Robert Plant at Bord Gáis Energy Theatre: Everything you need to know

His Dublin show is sold out; here’s what you need to know if you’re going

Robert Plant performing at NOS Alive on in  2016 in Lisbon, Portugal. Photograph: by Rob Ball/WireImage

Robert Plant performing at NOS Alive on in 2016 in Lisbon, Portugal. Photograph: by Rob Ball/WireImage

 

With 11 solo albums under his distressed leather belt, Robert Plant has carved out an ambitious solo career, an unexpectedly fruitful second act that has taken him on an inventive odyssey far removed from the wild Led Zeppelin glory days of his youth.

It would seem that unlike some of his his play-it-safe contemporaries, who are content to rest on their former glories, the older he’s gotten the more curious he has become.

There is a sense of renewed energy and creativity, something that can be traced back to 2007’s pairing with Alison Krauss on the dust-bowl beauty of Raising Sand with its tender, countrified blues which tamed Plant’s iconic, electrifying, cracked howl to a broken-up whisper, sounding like a man still searching for some tangible sense of peace and the comfort of home.

Led Zeppelin may have peppered their sound with a flavour of the East most famously on the booming Kashmir and injected a folky influence on their third full length offering but this willingness to experiment with various styles and sounds has only increased in the singer’s latter years, continuing right through to his latest album Carry Fire, which was released in October of this year.

The album encompasses a diverse range of genres from folk to 50s rockabilly to that familiar Middle Eastern flavour that permeates the title track. Carry Fire is a seamless flow from 2014’s Lullaby and… the Ceaseless Roar where he is again aided by his accomplished backing band the Sensational Space Shifters.

It’s not just lush instrumentation though: there is meat and meaning to the lyrical content with Plant offering up opinions on nationalism on Carving Up the World Again and New World’s decimation of colonialism.

With a heaving, healthy bank balance, Robert Plant obviously does not need to tour again but with the enthusiastic response to his solo work and the urgency and passion that he brings to it, the 69-year-old is back on the road recharged.

Although his live show is mostly made up of his more recent solo offerings there is always the opportunity for him to dip into the vast Led Zeppelin back catalogue.

His lion’s mane of pre-Raphaelite curls are still corkscrewing around his shoulders, that acidic sense of humour is still intact and with his latest album having more than a few lyrical similarities to Led Zeppelin III, don’t be surprised if he throws in a few tracks, which will be warmly greeted like old friends reunited.

Are tickets still available?
In a word, no. Tickets for his Dublin and Belfast shows were snapped up months ago. Who could really expect there to be tickets still available for a Robert Plant gig in a Dublin venue slightly larger than the Sultan of Brunei’s livingroom? But you could keep an eye on socila media to see if any become available.

What time does everything kick off at?
In Belfast and Dublin (Saturday and Sunday), doors open at 7pm. Seth Lakeman will be doing his folky fiddly thing at 7.45pm before Mr Plant and his Sensational Space Shifters take to the stage at 8.45pm.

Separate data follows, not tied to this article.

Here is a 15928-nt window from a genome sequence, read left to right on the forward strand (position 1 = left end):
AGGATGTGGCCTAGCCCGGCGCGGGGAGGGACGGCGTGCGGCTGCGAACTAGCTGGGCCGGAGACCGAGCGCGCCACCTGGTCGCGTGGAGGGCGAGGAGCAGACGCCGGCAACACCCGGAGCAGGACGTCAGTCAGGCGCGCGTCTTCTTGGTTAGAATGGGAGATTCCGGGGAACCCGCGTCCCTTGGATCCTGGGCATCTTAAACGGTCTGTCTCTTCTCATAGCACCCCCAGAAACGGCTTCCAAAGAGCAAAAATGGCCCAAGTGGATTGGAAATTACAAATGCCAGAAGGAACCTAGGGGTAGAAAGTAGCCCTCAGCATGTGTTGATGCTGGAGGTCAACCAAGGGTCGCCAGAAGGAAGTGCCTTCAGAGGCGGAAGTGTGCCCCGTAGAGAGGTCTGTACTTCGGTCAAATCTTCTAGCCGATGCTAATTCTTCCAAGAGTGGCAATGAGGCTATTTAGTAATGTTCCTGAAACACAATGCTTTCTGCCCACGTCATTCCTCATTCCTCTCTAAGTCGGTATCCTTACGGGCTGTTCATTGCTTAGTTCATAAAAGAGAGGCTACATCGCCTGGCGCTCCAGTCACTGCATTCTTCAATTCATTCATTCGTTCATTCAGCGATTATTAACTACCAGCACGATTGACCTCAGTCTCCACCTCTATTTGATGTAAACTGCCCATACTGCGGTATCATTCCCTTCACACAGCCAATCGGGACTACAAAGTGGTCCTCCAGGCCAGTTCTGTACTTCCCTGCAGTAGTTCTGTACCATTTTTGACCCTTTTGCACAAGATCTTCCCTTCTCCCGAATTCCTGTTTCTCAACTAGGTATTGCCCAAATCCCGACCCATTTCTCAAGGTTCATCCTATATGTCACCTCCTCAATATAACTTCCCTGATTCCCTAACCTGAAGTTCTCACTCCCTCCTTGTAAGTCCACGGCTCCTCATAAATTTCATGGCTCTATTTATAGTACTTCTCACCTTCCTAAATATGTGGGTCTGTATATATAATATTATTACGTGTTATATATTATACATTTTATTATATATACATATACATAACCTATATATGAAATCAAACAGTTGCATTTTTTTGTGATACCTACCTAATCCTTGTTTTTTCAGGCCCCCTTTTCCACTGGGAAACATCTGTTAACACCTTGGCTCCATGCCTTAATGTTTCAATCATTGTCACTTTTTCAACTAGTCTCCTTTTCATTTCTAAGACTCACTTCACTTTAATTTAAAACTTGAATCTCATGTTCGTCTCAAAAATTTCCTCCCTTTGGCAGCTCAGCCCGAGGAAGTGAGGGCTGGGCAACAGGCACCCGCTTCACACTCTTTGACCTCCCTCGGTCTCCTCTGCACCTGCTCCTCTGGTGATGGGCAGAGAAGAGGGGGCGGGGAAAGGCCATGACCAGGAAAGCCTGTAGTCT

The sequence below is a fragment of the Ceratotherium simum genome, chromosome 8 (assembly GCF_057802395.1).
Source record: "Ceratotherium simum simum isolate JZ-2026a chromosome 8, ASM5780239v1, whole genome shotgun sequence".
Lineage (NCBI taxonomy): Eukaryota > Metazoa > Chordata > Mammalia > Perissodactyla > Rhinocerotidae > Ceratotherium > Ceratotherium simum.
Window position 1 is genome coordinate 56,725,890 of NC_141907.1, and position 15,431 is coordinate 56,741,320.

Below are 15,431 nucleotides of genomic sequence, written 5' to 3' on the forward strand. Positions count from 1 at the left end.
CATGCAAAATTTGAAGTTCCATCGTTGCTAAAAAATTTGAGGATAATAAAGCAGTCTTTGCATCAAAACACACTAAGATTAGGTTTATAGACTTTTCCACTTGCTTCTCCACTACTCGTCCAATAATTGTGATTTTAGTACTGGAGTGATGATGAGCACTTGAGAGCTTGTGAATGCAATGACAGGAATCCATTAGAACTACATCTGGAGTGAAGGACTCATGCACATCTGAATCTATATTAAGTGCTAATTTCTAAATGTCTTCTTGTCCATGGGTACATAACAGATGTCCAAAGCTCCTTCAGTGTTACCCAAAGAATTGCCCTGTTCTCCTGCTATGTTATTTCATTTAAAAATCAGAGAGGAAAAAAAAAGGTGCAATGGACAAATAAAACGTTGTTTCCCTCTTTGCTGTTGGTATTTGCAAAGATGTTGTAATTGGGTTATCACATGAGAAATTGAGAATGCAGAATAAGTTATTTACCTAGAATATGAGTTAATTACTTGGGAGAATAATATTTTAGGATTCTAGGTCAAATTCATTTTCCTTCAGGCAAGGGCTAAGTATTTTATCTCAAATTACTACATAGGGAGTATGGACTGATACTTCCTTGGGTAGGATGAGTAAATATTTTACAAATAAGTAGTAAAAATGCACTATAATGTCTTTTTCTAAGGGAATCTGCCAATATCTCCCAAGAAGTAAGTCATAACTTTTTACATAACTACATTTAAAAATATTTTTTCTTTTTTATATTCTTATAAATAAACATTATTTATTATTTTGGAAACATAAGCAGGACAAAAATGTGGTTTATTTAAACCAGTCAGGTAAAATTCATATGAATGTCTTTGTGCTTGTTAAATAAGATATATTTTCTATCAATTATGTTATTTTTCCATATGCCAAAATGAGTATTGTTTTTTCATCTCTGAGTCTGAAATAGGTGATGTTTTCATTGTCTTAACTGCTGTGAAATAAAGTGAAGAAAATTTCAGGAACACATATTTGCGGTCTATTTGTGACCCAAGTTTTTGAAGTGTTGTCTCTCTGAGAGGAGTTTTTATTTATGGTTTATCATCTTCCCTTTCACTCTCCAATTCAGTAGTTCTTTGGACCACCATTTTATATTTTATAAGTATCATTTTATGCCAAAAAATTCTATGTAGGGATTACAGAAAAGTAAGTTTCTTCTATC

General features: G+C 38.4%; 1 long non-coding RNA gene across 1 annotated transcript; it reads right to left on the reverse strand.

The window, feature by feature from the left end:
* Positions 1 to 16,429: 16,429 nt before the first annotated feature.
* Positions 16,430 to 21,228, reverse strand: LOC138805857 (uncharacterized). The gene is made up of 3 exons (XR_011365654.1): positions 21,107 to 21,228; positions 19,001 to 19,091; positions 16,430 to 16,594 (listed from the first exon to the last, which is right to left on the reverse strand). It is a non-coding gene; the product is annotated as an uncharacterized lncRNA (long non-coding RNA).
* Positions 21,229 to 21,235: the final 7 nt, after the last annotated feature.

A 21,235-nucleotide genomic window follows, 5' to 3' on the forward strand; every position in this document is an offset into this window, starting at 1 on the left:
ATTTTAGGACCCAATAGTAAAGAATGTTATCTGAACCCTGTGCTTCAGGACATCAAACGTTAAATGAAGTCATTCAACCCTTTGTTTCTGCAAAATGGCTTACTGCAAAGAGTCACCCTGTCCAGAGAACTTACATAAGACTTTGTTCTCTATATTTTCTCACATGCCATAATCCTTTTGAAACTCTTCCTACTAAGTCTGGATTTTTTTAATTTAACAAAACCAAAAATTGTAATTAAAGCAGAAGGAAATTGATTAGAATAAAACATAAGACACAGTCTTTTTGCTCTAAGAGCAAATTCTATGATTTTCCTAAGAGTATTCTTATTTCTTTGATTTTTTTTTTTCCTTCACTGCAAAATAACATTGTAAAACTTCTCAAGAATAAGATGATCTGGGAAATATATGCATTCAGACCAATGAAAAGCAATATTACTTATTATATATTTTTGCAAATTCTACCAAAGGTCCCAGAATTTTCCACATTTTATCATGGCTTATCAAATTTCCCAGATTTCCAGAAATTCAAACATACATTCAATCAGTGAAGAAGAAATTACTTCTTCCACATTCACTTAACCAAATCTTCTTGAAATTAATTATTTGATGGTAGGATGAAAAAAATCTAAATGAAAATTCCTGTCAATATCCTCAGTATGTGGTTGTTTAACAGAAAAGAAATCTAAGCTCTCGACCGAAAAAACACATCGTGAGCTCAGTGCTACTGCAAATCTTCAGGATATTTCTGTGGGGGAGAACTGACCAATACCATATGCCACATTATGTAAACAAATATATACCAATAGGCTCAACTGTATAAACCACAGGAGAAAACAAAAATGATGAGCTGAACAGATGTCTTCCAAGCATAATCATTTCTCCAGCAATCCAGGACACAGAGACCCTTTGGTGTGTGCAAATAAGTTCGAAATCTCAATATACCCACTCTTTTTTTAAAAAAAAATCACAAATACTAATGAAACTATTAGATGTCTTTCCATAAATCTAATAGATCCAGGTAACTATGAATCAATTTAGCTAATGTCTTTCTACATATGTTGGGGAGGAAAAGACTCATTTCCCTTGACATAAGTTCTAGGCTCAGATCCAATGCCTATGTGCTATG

How do I get there?
The Bord Gáis Energy Theatre does not have a carpark. Grand Canal Square Q
park is situated underneath the theatre. Its entrance is on Chimney View, off Pearse Street. The carpark has 160 spaces, 50 of which can be reserved in advance for an evening show or for a whole day (24hrs). Spaces can be pre-booked up to midnight on the day before a performance. An evening rate of €14 is applicable, from 6pm to midnight when booked in advance, or €12 drive in. A 24 hr rate of €20 is applicable when booked in advance, or €28 drive in. The car park is €3.70 per hour. Call: 01 6111976

There are also car parking spaces in the Convention Centre carpark and the Marker Hotel (which do not offer pre-booking facilities) There is limited on-street parking on Cardiff Lane and Macken Street. Considering this is a fully sold-out show and it is the beginning of the festive season, car parking facilities may be at a minimum so using public transport is advised.

The easiest way to get to the theatre by public transport is the Luas. The closest Luas station is Mayor Square (NCI) on the Red Line, heading east towards The Point. The theatre is a 10 minute walk from the station over the Samuel Beckett Bridge.

By bus, Dublin Bus routes 1, 47, 56a, and 77a all operate close to the theatre. Route 151 operates to the Docklands on the northside which is approximately a 15-minute walk away.

What about security?
As usual, concert goers are encouraged to bring the bare minimum along with them. No ungainly rucksacks or backpacks, A4 purses and bags are ideal but all audience members will go through a routine search before the show so arrive in good time to eliminate any stress and ensure there’s time for some pre-gig chats at the bar.

What are they likely to play?
No Stairway - and definitely no interval. For those who like to time their toilet breaks or hate surprises and need to know exactly what Led Zeppelin songs might be aired, or want to act like they’re psychic in front of their gullible mates, here’s a setlist from his November 28th show at Perth Concert Hall, Scotland:

  • New World
  • Turn It Up
  • The May Queen
  • Rainbow
  • That’s the Way
  • All the King’s Horses
  • Season’s Song
  • House of Cards
  • Gallows Pole
  • Carry Fire
  • Babe, I’m Gonna Leave You
  • Little Maggie
  • Funny in My Mind (I Believe I’m Fixin’ to Die)
  • Misty Mountain Hop
  • Encore:
  • What Is and What Should Never Be
  • Bluebirds Over the Mountain
  • Whole Lotta Love
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